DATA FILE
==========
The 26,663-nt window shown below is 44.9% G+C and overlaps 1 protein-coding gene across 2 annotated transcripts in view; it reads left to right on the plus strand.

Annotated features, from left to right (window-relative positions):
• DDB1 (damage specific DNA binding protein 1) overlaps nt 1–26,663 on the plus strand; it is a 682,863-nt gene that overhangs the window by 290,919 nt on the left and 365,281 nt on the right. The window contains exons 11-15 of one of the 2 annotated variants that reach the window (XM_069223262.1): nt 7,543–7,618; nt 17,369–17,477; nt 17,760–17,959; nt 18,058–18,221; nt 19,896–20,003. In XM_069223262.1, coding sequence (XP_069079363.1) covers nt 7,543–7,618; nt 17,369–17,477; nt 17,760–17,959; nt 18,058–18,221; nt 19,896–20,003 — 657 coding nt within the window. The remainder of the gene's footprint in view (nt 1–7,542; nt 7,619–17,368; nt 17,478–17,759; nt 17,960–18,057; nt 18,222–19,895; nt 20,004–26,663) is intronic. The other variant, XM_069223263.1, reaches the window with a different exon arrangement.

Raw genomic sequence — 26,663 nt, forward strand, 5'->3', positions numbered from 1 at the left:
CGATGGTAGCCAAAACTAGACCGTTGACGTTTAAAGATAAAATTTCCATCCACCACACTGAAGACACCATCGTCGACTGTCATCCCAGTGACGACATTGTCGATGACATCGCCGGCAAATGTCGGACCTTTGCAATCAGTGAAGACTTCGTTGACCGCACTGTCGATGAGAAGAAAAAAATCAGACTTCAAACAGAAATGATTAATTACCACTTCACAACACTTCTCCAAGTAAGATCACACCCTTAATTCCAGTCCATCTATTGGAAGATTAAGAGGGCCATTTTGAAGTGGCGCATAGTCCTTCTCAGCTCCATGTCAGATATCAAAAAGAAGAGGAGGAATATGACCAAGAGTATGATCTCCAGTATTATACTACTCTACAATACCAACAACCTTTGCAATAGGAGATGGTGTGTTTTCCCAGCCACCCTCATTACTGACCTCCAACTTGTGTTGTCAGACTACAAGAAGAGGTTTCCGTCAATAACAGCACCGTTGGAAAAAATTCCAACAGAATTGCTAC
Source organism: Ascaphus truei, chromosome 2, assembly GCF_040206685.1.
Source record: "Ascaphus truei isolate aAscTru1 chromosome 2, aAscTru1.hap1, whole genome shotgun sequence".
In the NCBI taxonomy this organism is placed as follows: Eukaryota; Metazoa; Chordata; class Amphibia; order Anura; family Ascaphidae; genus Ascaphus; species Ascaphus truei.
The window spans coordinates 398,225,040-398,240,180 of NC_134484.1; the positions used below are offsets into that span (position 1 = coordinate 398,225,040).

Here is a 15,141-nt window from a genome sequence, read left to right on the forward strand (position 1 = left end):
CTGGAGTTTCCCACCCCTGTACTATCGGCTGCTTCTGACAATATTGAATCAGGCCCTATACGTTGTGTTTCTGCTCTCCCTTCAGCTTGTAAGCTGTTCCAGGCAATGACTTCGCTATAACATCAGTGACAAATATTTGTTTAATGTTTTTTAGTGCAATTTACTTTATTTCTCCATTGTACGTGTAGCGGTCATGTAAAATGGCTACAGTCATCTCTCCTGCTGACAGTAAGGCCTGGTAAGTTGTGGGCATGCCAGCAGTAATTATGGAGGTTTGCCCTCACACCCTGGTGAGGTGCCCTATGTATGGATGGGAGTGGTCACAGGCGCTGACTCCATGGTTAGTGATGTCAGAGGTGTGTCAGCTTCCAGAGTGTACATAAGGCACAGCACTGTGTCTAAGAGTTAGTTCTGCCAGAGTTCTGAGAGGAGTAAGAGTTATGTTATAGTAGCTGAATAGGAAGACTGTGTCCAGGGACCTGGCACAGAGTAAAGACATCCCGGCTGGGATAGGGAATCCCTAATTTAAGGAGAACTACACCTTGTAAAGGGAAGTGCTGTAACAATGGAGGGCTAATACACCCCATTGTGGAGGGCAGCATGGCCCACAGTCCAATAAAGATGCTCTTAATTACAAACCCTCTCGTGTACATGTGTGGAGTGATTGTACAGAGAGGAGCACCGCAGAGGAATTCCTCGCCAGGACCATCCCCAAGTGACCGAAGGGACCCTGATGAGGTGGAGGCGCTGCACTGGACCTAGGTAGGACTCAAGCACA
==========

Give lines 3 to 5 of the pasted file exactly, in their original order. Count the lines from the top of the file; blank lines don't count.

• DDB1 (damage specific DNA binding protein 1) overlaps nt 1–26,663 on the plus strand; it is a 682,863-nt gene that overhangs the window by 290,919 nt on the left and 365,281 nt on the right. The window contains exons 11-15 of one of the 2 annotated variants that reach the window (XM_069223262.1): nt 7,543–7,618; nt 17,369–17,477; nt 17,760–17,959; nt 18,058–18,221; nt 19,896–20,003. In XM_069223262.1, coding sequence (XP_069079363.1) covers nt 7,543–7,618; nt 17,369–17,477; nt 17,760–17,959; nt 18,058–18,221; nt 19,896–20,003 — 657 coding nt within the window. The remainder of the gene's footprint in view (nt 1–7,542; nt 7,619–17,368; nt 17,478–17,759; nt 17,960–18,057; nt 18,222–19,895; nt 20,004–26,663) is intronic. The other variant, XM_069223263.1, reaches the window with a different exon arrangement.

Raw genomic sequence — 26,663 nt, forward strand, 5'->3', positions numbered from 1 at the left:
CGATGGTAGCCAAAACTAGACCGTTGACGTTTAAAGATAAAATTTCCATCCACCACACTGAAGACACCATCGTCGACTGTCATCCCAGTGACGACATTGTCGATGACATCGCCGGCAAATGTCGGACCTTTGCAATCAGTGAAGACTTCGTTGACCGCACTGTCGATGAGAAGAAAAAAATCAGACTTCAAACAGAAATGATTAATTACCACTTCACAACACTTCTCCAAGTAAGATCACACCCTTAATTCCAGTCCATCTATTGGAAGATTAAGAGGGCCATTTTGAAGTGGCGCATAGTCCTTCTCAGCTCCATGTCAGATATCAAAAAGAAGAGGAGGAATATGACCAAGAGTATGATCTCCAGTATTATACTACTCTACAATACCAACAACCTTTGCAATAGGAGATGGTGTGTTTTCCCAGCCACCCTCATTACTGACCTCCAACTTGTGTTGTCAGACTACAAGAAGAGGTTTCCGTCAATAACAGCACCGTTGGAAAAAATTCCAACAGAATTGCTAC